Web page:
A large observational data study supporting the PROsPeR score classification in poor ovarian responders according to live birth outcome.Hum Reprod. 2021 05 17; 36(6):1600-1610.HR
Can the Poor Responder Outcome Prediction (PROsPeR) score identify live birth outcomes in subpopulations of patients with poor ovarian response (POR) defined according to the ESHRE Bologna criteria (female age, anti-Müllerian hormone (AMH), number of oocytes retrieved during the previous cycle (PNO) after treatment with originator recombinant human follitropin alfa?
The PROsPeR score discriminated the probability of live birth in patients with POR using observational data with fair discrimination (AUC ≅ 70%) and calibration, and the AUC losing less than 5% precision compared with a model developed using the observational data.
WHAT IS KNOWN ALREADY
Although scoring systems for the likelihood of live birth after ART have been developed, their accuracy may be insufficient, as they have generally been developed in the general population with infertility and were not validated for patients with POR. The PROsPeR score was developed using data from the follitropin alfa (GONAL-f; Merck KGaA, Darmstadt, Germany) arm of the Efficacy and Safety of Pergoveris in Assisted Reproductive Technology (ESPART) randomized controlled trial (RCT) and classifies women with POR as mild, moderate or severe, based upon three variables: female age, serum AMH level and number of oocytes retrieved during the previous cycle (PNO).
STUDY DESIGN, SIZE, DURATION
The external validation of the PROsPeR score was completed using data derived from eight different centres in France. In addition, the follitropin alfa data from the ESPART RCT, originally used to develop the PROsPeR score, were used as reference cohort. The external validation of the PROsPeR score l was assessed using AUC. A predetermined non-inferiority limit of 0.10 compared with a reference sample and calibration (Hosmer-Lemeshow test) were the two conditions required for evaluation.
PARTICIPANTS/MATERIALS, SETTING, METHODS
The observational cohort included data from 8085 ART treatment cycles performed with follitropin alfa in patients with POR defined according to the ESHRE Bologna criteria (17.6% of the initial data set). The ESPART cohort included 477 ART treatment cycles with ovarian stimulation performed with follitropin alfa in patients with POR.
MAIN RESULTS AND THE ROLE OF CHANCE
The external validation of the PROsPeR score to identify subpopulations of women with POR with different live birth outcomes was shown in the observational cohort (AUC = 0.688; 95% CI: 0.662, 0.714) compared with the ESPART cohort (AUC = 0.695; 95% CI: 0.623, 0.767). The AUC difference was -0.0074 (95% CI: -0.083, 0.0689). This provided evidence, with 97.5% one-sided confidence, that there was a maximum estimated loss of 8.4% in discrimination between the observational cohort and the ESPART cohort, which was below the predetermined margin of 10%. The Hosmer-Lemeshow test did not reject the calibration when comparing observed and predicted data (Hosmer-Lemeshow test = 1.266688; P = 0.260).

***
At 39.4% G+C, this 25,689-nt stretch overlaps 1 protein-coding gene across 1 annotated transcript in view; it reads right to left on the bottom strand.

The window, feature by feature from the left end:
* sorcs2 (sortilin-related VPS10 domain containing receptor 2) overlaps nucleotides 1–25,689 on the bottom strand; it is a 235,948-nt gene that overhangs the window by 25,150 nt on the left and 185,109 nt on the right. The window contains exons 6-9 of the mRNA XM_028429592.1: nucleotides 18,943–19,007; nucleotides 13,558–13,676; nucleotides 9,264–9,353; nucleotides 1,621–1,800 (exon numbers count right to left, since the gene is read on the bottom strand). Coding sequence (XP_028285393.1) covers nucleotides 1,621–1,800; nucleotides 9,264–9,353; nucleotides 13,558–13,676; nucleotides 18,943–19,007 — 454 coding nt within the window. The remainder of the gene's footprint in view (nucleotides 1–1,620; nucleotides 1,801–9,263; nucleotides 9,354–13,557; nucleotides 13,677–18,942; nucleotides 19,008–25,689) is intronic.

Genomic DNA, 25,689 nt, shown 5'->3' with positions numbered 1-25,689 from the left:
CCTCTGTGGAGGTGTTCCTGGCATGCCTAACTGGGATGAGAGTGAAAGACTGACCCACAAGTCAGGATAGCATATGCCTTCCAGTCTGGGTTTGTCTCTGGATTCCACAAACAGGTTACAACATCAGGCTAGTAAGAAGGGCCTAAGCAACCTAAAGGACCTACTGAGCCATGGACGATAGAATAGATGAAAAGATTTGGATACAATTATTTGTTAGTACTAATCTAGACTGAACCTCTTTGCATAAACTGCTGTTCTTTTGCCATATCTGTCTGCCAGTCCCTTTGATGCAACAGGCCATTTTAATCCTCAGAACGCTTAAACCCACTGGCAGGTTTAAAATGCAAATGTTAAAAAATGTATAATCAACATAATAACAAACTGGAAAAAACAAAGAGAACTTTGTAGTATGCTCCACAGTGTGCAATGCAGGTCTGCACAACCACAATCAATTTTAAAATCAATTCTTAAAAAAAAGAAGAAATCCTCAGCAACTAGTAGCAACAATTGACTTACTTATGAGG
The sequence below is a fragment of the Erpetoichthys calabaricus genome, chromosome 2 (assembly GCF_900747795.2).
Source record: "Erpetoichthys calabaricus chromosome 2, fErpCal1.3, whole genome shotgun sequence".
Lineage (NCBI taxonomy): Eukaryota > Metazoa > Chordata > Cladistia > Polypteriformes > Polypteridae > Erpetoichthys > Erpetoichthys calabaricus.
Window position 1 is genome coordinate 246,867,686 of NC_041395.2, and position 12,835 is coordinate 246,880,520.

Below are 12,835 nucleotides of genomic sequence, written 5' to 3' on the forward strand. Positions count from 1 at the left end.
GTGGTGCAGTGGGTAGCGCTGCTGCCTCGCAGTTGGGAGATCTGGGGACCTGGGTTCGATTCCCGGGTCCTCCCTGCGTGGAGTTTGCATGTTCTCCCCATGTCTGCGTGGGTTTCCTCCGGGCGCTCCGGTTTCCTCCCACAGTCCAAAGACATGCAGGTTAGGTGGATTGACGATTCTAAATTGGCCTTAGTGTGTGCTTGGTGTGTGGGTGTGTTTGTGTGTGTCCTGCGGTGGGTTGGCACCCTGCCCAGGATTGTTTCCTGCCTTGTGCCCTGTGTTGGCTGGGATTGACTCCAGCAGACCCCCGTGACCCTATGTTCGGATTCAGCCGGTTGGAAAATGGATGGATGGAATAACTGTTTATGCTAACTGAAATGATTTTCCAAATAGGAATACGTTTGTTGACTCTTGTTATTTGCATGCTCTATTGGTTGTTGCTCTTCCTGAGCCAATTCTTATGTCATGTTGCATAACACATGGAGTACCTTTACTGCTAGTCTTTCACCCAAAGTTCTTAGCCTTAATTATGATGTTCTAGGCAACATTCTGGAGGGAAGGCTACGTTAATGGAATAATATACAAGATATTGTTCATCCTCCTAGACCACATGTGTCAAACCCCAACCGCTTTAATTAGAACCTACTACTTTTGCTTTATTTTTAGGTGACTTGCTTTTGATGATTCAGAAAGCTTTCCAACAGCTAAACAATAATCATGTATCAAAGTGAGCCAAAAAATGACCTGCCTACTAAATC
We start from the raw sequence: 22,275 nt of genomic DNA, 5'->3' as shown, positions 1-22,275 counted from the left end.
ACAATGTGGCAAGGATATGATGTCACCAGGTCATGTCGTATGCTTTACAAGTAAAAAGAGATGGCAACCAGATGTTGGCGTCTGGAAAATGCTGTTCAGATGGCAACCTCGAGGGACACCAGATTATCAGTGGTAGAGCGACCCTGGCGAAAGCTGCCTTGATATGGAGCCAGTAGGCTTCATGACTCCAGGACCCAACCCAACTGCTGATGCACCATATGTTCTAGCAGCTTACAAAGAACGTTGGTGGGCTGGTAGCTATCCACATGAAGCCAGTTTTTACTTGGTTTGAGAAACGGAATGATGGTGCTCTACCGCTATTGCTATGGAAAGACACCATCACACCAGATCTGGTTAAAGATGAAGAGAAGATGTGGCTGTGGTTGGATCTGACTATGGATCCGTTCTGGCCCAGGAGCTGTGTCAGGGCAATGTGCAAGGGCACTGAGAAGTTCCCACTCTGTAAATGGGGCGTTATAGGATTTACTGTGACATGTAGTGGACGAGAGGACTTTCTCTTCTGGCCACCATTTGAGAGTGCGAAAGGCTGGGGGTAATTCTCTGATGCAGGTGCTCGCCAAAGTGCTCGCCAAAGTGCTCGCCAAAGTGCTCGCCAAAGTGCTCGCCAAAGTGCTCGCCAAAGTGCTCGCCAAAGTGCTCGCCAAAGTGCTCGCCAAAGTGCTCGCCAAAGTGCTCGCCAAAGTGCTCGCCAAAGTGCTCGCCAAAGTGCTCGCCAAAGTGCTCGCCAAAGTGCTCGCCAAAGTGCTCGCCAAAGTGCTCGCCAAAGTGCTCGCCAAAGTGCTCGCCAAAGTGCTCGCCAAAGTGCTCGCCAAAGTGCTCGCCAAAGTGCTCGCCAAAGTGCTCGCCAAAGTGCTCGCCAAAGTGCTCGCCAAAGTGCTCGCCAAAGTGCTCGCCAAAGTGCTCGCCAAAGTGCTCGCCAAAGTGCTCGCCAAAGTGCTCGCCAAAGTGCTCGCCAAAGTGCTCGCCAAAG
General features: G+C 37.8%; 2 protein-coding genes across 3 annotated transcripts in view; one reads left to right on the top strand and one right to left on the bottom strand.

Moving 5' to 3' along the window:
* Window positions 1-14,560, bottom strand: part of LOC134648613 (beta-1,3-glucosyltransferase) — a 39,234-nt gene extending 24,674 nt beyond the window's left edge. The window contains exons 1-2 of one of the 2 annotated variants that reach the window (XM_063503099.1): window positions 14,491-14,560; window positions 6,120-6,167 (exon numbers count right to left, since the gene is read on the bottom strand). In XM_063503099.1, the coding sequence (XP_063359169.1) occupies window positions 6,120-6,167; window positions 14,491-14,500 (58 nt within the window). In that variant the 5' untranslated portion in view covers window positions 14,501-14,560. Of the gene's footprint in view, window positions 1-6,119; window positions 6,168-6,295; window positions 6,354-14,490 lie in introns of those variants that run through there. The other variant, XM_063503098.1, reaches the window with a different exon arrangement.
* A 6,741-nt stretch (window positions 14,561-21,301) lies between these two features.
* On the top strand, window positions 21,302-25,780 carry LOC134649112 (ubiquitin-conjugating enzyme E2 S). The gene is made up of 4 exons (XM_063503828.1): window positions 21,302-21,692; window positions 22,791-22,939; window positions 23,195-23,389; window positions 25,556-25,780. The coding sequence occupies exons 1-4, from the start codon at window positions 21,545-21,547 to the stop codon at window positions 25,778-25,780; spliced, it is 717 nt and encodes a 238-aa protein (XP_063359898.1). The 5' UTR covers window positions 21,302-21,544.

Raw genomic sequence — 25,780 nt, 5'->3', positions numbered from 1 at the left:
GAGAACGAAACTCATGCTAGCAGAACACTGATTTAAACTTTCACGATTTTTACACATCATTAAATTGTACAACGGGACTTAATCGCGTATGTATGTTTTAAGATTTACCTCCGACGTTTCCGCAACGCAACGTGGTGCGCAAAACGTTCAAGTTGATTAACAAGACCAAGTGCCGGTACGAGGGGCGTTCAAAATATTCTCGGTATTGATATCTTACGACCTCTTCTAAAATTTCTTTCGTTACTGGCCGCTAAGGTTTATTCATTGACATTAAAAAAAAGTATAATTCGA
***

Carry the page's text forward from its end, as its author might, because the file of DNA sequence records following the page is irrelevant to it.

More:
LIMITATIONS, REASONS FOR CAUTION
The study was based on secondary use of data that had not been collected specifically for the analysis reported here and the number of characteristics used to classify women with POR was limited to the available data. The data were from a limited number of ART centres in a single country, which may present a bias risk; however, baseline patient data were similar to other POR studies.
WIDER IMPLICATIONS OF THE FINDINGS
This evaluation of the PROsPeR score using observational data supports the notion that the likelihood of live birth may be calculated with reasonable precision using three readily available pieces of data (female age, serum AMH and PNO). The PROsPeR score has potential to be used to discriminate expected probability of live birth according to the degree of POR (mild, moderate, severe) after treatment with follitropin alfa, enabling comparison of performance at one centre over time and the comparison between centres.
STUDY FUNDING/COMPETING INTEREST(S)
This analysis was funded by Merck KGaA, Darmstadt, Germany. P.L. received grants from Merck KGaA, outside of the submitted work. N.M. reports grants, personal fees and non-financial support from Merck KGaA outside the submitted work. T.D.H. is Vice President and Head of Global Medical Affairs Fertility, Research and Development at Merck KGaA, Darmstadt, Germany. P.A. has received personal fees from Merck KGaA, Darmstadt, Germany, outside the submitted work. C.R. has received grants and personal fees from Gedeon Richter and Merck Serono S.A.S., France, an affiliate of Merck KGaA, Darmstadt, Germany, outside the submitted work. P.S. reports congress support from Merck Serono S.A.S., France (an affiliate of Merck KGaA, Darmstadt, Germany), Gedeon Richter, TEVA and MDS outside the submitted work. C.A., J.P., G.P. and R.W. declare no conflict of interest.
TRIAL REGISTRATION NUMBER